Julie Gorte: Linking Investor Engagement with Financial Value, July 2019.

Julie Gorte, Impax Asset Management

Some observers tend to see vote totals on shareholder proposals as binary — either they pass or they don’t. But it is useful to understand the nuances, too. In accounting, a shareholder holding at least 20 percent of a company’s shares has a significant or active interest, and that is something that can influence management decisions. That provides a different lens through which to see the 30 percent average support for shareholder proposals than a simple pass/no pass view. It’s also an indicator that it’s not just a bunch of frustrated political activists interested in these proposals; it’s an indication that a significant proportion of a company’s investors see them as relevant to the company’s financial performance.

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Kosmas Papadopoulos, ISS Analytics: ISS Discusses U.S. Proxy Voting Trends from 2000 to 2018: Environmental and Social Issues, February 2019

Kosmas Papadopoulos, Managing Editor, ISS Analytics

Based on our analysis, the most significant change in investors’ voting behavior pertains to environmental and social issues, as these proposals are earning record levels of support in recent years. . . . The main drivers for changes in voting patterns on environmental and social issues are:

  • Increased momentum of UN PRI and other global policy initiatives focusing on ESG integration in finance;

  • Transition of debate on environmental and social issues from a values-based argument to longterm economic value and risk management; and

  • Urgency for action to tackle climate change, which was universally recognized as a significant risk and policy priority through the 2015 Paris Agreement.

As a result of these pressures, the data indicates a number of changes in proponent filings and proxy voting behavior on shareholder proposals:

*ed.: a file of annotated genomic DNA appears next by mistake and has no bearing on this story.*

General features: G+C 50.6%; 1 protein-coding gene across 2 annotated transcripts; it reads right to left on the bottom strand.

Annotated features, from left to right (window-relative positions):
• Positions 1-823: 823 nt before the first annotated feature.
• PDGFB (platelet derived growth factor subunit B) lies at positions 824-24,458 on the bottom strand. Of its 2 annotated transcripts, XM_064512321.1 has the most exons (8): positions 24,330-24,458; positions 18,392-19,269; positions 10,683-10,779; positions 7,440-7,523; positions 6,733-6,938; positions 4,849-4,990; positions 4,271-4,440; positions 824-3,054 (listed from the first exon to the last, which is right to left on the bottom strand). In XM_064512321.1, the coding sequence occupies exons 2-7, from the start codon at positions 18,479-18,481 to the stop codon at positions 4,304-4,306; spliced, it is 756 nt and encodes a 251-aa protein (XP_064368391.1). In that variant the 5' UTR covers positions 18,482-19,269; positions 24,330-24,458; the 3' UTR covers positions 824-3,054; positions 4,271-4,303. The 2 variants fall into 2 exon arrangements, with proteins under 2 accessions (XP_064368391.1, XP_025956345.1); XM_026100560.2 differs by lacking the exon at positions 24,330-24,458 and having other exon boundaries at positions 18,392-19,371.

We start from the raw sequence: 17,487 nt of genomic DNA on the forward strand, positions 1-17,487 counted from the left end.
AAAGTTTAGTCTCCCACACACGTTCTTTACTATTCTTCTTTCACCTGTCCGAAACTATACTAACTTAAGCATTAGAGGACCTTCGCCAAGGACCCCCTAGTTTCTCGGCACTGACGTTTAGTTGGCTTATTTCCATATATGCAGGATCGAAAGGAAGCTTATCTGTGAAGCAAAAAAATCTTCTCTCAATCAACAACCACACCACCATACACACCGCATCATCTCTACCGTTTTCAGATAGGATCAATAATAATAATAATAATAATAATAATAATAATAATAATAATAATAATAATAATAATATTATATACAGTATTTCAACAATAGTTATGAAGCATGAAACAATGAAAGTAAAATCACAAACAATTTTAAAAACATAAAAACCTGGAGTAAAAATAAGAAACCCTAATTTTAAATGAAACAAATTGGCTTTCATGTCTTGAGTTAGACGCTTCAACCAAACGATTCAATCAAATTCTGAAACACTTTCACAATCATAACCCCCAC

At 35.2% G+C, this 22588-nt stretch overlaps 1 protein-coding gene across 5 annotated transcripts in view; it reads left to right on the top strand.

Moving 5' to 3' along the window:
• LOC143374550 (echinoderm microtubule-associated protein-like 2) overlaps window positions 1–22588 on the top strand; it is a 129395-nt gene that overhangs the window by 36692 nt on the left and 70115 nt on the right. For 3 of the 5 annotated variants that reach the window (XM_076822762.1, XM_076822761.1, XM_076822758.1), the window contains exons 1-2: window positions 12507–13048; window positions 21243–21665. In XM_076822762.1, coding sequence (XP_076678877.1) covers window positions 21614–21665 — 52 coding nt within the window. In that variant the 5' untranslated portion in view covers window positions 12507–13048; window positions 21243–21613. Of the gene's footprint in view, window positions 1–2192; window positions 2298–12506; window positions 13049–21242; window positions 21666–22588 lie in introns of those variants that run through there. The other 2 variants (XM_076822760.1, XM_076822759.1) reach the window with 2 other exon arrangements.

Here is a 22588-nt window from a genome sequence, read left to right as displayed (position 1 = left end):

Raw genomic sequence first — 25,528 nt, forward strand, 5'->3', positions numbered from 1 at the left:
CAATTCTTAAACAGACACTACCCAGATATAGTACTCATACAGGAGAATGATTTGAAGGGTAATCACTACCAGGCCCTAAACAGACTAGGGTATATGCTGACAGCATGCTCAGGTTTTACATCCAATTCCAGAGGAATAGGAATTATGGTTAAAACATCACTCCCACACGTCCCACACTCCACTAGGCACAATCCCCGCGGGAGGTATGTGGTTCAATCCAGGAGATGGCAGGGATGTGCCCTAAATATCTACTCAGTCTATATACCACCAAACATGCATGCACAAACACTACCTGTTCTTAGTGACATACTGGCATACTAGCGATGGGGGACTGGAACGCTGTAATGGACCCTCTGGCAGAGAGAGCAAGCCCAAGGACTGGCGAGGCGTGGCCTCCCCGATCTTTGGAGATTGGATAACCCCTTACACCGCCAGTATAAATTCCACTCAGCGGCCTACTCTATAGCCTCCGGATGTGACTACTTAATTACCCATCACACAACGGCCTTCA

• More shareholders voting in support of environmental & social proposals, witnessed by the rapidly growing proportion of shareholder proposals receiving at least 30-percent support; and 

  • Increased willingness of companies and proponents to work together to forge a solution, supported by a record proportion of environmental and social proposals being withdrawn prior to the vote.

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Investors Persuade Midwest Utilities To Address Climate Change

Seventh Generation Interfaith Coalition for Responsible Investment

Seventh Generation Interfaith Coalition for Responsible Investment

Seventh Generation Interfaith (SGI) is a coalition of 40 faith-based and values-driven institutional investors located in the Mid-Western United States. Shareholder proposals have had a major impact on midwestern utility companies. Proposals submitted to the WEC Energy Group and CMS Energy Corporation asked  each to publish an assessment of the long term impacts on the company’s portfolio of public policies and technological advances consistent with limiting global warming to no more than two degrees Celsius over pre-industrial levels.   The proposals were withdrawn upon company commitments and subsequent publishing of scenario analyses, and leading to aggressive GHG reduction goals.  (See CMS Energy Climate Assessment ReportWEC Pathway to a Cleaner Energy Future).  Engagement with Xcel Energy preceded a groundbreaking announcement of the company’s commitment to zero-carbon electricity by 2050 and  publishing of their Carbon Report (Xcel Energy Building a Carbon-free Future). A proposal at MGE Energy, subsequently withdrawn, also led to their announced commitment to net-zero carbon electricity (Wisconsin State Journal, May 14, 2019). 

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